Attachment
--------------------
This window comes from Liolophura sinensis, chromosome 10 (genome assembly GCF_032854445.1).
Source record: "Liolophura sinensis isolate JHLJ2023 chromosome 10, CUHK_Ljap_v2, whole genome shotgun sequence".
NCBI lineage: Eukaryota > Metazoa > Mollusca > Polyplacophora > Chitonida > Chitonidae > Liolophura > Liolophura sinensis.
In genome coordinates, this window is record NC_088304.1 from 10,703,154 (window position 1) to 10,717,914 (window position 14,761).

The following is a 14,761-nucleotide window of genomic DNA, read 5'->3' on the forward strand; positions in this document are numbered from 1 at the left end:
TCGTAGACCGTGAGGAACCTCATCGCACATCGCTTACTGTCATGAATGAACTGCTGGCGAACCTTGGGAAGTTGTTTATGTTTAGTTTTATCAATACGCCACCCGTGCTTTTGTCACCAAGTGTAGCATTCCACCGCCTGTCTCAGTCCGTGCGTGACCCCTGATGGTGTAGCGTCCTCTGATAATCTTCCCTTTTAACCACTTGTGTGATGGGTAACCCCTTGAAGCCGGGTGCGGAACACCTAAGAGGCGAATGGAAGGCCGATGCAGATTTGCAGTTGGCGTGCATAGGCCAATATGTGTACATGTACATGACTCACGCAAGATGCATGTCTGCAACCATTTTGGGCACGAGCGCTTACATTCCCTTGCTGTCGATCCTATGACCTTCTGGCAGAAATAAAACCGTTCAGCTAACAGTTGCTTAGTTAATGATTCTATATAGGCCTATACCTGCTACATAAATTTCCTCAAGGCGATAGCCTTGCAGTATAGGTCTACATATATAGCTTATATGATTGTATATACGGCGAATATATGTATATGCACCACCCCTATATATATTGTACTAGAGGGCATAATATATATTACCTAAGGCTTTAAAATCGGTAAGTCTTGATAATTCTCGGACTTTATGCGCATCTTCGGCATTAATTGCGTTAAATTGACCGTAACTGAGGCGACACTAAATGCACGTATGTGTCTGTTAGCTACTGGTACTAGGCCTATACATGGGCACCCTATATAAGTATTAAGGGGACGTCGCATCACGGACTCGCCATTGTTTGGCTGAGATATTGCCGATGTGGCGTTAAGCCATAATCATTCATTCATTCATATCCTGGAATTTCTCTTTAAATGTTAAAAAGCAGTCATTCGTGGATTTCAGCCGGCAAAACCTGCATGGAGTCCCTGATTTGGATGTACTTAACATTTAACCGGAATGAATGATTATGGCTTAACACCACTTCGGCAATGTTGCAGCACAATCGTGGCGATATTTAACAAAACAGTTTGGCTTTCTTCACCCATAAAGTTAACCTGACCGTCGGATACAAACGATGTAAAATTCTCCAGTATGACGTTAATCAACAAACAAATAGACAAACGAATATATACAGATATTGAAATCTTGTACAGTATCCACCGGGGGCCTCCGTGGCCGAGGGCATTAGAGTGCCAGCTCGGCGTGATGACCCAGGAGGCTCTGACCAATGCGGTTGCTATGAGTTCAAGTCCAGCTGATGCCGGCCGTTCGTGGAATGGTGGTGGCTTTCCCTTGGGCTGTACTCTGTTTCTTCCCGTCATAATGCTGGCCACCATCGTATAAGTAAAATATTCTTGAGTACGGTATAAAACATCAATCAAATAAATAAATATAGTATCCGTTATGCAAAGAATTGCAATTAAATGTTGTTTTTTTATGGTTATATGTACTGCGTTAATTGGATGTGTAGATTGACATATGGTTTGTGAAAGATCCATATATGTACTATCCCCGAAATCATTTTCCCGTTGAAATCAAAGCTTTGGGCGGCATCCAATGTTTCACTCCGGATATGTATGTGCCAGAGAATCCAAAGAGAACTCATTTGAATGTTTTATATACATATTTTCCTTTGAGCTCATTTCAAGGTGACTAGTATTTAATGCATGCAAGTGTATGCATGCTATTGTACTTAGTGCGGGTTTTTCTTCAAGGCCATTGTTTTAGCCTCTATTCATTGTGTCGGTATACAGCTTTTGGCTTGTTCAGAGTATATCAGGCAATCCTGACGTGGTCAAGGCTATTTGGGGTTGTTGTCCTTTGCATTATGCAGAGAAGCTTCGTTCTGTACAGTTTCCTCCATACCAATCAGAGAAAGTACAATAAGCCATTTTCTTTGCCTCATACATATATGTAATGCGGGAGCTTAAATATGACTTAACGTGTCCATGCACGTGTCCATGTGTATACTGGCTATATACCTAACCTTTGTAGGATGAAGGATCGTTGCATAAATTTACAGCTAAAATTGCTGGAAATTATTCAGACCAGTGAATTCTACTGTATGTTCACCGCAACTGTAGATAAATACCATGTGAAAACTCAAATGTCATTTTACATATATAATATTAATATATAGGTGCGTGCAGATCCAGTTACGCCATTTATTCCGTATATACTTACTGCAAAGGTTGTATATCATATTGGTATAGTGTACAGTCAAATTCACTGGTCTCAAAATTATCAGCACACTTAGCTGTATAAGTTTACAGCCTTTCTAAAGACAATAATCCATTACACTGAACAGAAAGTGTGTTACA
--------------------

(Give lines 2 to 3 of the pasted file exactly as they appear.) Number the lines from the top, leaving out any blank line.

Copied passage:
Source record: "Liolophura sinensis isolate JHLJ2023 chromosome 10, CUHK_Ljap_v2, whole genome shotgun sequence".
NCBI lineage: Eukaryota > Metazoa > Mollusca > Polyplacophora > Chitonida > Chitonidae > Liolophura > Liolophura sinensis.